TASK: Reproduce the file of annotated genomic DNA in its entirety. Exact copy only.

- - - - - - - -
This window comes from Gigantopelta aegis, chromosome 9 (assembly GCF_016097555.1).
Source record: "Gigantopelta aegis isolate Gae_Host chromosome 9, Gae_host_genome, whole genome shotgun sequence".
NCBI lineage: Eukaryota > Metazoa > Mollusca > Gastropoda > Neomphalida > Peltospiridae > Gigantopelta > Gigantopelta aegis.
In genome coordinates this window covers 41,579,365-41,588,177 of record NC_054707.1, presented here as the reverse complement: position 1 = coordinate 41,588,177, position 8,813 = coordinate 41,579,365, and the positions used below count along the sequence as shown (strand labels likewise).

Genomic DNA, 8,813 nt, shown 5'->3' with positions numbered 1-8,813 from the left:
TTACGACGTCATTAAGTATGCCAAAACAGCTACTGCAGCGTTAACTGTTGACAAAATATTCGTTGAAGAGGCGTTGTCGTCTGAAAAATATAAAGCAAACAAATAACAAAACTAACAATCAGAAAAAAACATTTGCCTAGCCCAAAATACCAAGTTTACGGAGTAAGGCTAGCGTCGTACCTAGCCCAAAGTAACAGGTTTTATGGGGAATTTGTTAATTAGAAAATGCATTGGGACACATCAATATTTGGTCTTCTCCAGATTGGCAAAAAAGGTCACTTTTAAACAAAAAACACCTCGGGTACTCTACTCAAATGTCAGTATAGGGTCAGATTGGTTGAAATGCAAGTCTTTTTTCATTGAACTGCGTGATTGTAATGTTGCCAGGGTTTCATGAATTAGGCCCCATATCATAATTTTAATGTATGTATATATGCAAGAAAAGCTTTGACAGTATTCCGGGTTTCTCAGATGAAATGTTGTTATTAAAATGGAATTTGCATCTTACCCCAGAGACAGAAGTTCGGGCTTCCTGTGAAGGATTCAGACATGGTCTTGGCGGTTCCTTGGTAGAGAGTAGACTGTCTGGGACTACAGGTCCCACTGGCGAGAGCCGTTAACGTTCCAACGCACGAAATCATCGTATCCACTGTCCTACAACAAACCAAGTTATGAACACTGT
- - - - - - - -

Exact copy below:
This window comes from Gigantopelta aegis, chromosome 9 (assembly GCF_016097555.1).
Source record: "Gigantopelta aegis isolate Gae_Host chromosome 9, Gae_host_genome, whole genome shotgun sequence".
NCBI lineage: Eukaryota > Metazoa > Mollusca > Gastropoda > Neomphalida > Peltospiridae > Gigantopelta > Gigantopelta aegis.
In genome coordinates this window covers 41,579,365-41,588,177 of record NC_054707.1, presented here as the reverse complement: position 1 = coordinate 41,588,177, position 8,813 = coordinate 41,579,365, and the positions used below count along the sequence as shown (strand labels likewise).

Genomic DNA, 8,813 nt, shown 5'->3' with positions numbered 1-8,813 from the left:
TTACGACGTCATTAAGTATGCCAAAACAGCTACTGCAGCGTTAACTGTTGACAAAATATTCGTTGAAGAGGCGTTGTCGTCTGAAAAATATAAAGCAAACAAATAACAAAACTAACAATCAGAAAAAAACATTTGCCTAGCCCAAAATACCAAGTTTACGGAGTAAGGCTAGCGTCGTACCTAGCCCAAAGTAACAGGTTTTATGGGGAATTTGTTAATTAGAAAATGCATTGGGACACATCAATATTTGGTCTTCTCCAGATTGGCAAAAAAGGTCACTTTTAAACAAAAAACACCTCGGGTACTCTACTCAAATGTCAGTATAGGGTCAGATTGGTTGAAATGCAAGTCTTTTTTCATTGAACTGCGTGATTGTAATGTTGCCAGGGTTTCATGAATTAGGCCCCATATCATAATTTTAATGTATGTATATATGCAAGAAAAGCTTTGACAGTATTCCGGGTTTCTCAGATGAAATGTTGTTATTAAAATGGAATTTGCATCTTACCCCAGAGACAGAAGTTCGGGCTTCCTGTGAAGGATTCAGACATGGTCTTGGCGGTTCCTTGGTAGAGAGTAGACTGTCTGGGACTACAGGTCCCACTGGCGAGAGCCGTTAACGTTCCAACGCACGAAATCATCGTATCCACTGTCCTACAACAAACCAAGTTATGAACACTGT